I haven't seen anyone here doing that, so nice straw man, but there's a good point behind it. It's part of the huge game "Let's You and Him Fight" which is American politics. One of the reasons that racism will never go away is that there is a group of people who have an interest in it continuing to be an issue.



  • Who might that be?


  • Discourse touched me in a no-no place

    There are obvious suspects (Jesse Jackson, Al Sharpton, and every gender/race/etc studies professor), who would need to get real jobs if discrimination was no longer a thing, but I think it goes deeper than that.

    To get an idea, let's start with this question: what changes would you have to see in the world for you to say that privilege was no longer a thing?



  • Unpossible, I think. There are always ways in which I'm going to be better off than you, and ways in which you're going to be better off than me; privilege is always circumstantial.

    Best we can do, it seems to me, is remain aware that privilege is always a thing, and remind ourselves that when people whose lived experiences are worse than our own in some respect report what those experiences are like for them, often the best thing to do is just STFU and listen and learn - as opposed to "correcting" their point of view based on some kind of guesswork-based projection of our own lives into their circumstances.

    The changes I would need to see in the world in order to believe that privilege was no longer a problem would need to involve both universal application of that principle, and a considerable blunting of the extent to which multiple forms of privilege occur in clusters.


  • Discourse touched me in a no-no place

    @flabdablet said:

    Unpossible, I think. There are always ways in which I'm going to be better off than you, and ways in which you're going to be better off than me; privilege is always circumstantial.

    So the movement has essentially set up the goal posts somewhere they will never be reached. I think we have our answer.

    @flabdablet said:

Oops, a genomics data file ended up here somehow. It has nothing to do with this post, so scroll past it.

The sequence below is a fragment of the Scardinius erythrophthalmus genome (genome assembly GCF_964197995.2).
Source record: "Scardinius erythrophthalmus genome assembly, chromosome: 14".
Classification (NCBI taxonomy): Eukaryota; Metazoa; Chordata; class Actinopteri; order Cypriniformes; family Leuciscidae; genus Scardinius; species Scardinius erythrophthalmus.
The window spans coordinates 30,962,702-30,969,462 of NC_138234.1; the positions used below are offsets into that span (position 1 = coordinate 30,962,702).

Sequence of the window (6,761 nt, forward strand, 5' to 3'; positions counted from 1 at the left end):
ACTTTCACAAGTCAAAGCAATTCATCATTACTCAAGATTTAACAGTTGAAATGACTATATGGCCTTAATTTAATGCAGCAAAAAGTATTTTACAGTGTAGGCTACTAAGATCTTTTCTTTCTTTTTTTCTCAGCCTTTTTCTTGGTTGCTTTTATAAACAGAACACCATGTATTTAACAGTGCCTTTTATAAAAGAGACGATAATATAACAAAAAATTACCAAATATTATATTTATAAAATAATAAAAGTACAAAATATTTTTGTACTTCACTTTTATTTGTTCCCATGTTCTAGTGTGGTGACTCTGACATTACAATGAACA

Best we can do, it seems to me, is remain aware that privilege is always a thing, and remind ourselves that when people whose lived experiences are worse than our own in some respect report what those experiences are like for them, often the best thing to do is just STFU and listen and learn - as opposed to "correcting" their point of view based on some kind of guesswork-based projection of our own lives into their circumstances.

    You mean like this?

    http://slatestarcodex.com/2014/08/31/radicalizing-the-romanceless/

    tl;dr: Someone with experiences worse than average complains about them online and gets the exact opposite of what you propose. So much for universal application.



  • @antiquarian said:

    the movement has essentially set up the goal posts somewhere they will never be reached

    Which movement would that be?


  • Discourse touched me in a no-no place

    @accalia said:

    and that's about it... <thinking> yep.

    For larger organisations, there's also more subtle things like whether the job openings are being advertised in a non-discriminatory fashion. The aim is to get to equality of opportunity, modulo reasonable likelihood of the person taking the job in the first place (so grumbling about jobs in Adelaide, South Australia not being advertised in poor neighbourhoods of Baltimore, MD won't really cut much ice) and to let peoples' successes and failures be their own.

    Put it like this, if you've got an equal opportunity hiring policy but you only ever advertise the jobs in the local country club's members' magazine, you've really not done a great job at advertising in a non-discriminatory way! (Even if the positions are appropriate for that clientele, you'd still be unfairly excluding similarly able people from elsewhere.)